Posted by: Keli | March 20, 2008

Walking in a Covenant Relationship

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Microsoft Word Version: Walking in a Covenant Relationship Document

There are three different kinds of relationship: acquaintance, friendship, and covenant. An acquaintance is someone who knows your name and you know their name, but that is about as far as the relationship goes. If trouble comes your way, they may act like they don’t even know you, and could possibly come against you. A friend is someone you spend time with and you know to some extent, but when trouble comes, they might not stand with you in it; they will not oppose you but they probably won’t stick around when you face the fire for fear of smelling like smoke. A covenant relationship is different; it is like a marriage. No matter what you are facing, those in covenant relationship will face it with you. Sometimes, like in a marriage, you don’t always agree, but you are walking in a covenant relationship so you agree to disagree until the Lord brings you both (or all) to the place of understanding. Sometimes this is hard, and the world and our society would say find some new friends, but by walking together and counting the relationship with my brothers and sisters in Christ as more important than my own desires, then deep fellowship is shared. The Bible talks about a relationship “closer that a brother.” A covenant relationship is what that verse refers to. It is not quick and there is no 12-step program to achieve this. It comes with walking together, day in and day out, and speaking the truth in love.

Back in the late 1980’s our friends (two couples) sat my husband and I down and talked to us about how we were raising our children. Evan, our youngest, was just over a year, Maren 3, Tori 6 and Jason 8. They told us that they had observed what was important to mom (Keli) and what was important to dad (Wayne) was not always the same and appeared contradictory. They told us the kids played us against one another in the mom-said, dad-said game sometimes. They also told us they would walk with us in this and help us raise our children; they weren’t going anywhere. It was hard to hear and I cried about it. I’m sure it was hard for them to talk to us since none of them even had children. But it was spoken in love and we received their word to us. Wayne and I spent a lot of time working together and with our friends about peace in the home. Wayne and I have always had a good relationship but it was time to present a unified front to our children for the betterment of us all. Wayne made sure that what I thought was important was done (like not sitting down at the table until dinner was ready). When Wayne was home and the children wanted to do something or go somewhere I always referred them to him, the head of the household, to make the decision. If I didn’t agree with the decision we would speak privately in our bedroom, and then he could change his mind if he wanted to, but I never verbalized or questioned his decision in front of the kids. This is one of the best choices I have ever made and is, I believe, the secret to a happy marriage. (More on this topic later if you want it.) To make a long story short, our friends walking with us in covenant relationship changed our lives. It was awesome and set the precedent for many conversations about children, families, relationship, etc., for all of us. Working through some of the uncomfortable things like this really strengthened our relationships and prepared us to deal with things like the death of my friend Amy’s mother, businesses going bankrupt, and the death of baby Riley in our home. In walking with one another through all of life, the good, the bad, with all of our faults and shining moments together, we have a bond that is unbreakable in the fullness of fellowship with Christ.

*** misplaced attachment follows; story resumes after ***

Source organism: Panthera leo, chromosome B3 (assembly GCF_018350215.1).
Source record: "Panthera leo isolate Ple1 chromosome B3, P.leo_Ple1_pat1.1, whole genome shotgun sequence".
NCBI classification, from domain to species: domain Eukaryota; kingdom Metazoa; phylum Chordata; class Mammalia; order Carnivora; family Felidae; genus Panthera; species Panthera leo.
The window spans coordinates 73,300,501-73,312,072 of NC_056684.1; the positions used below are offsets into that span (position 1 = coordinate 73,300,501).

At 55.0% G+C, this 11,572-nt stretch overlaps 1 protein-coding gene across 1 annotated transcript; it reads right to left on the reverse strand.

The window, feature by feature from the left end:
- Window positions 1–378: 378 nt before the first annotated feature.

A covenant relationship is not always easy but it is one of the most fulfilling things in my life and has brought me into a deeper relationship with the Lord. I shudder to think of where I would be without my relationship with the Believers God has blessed my family with.


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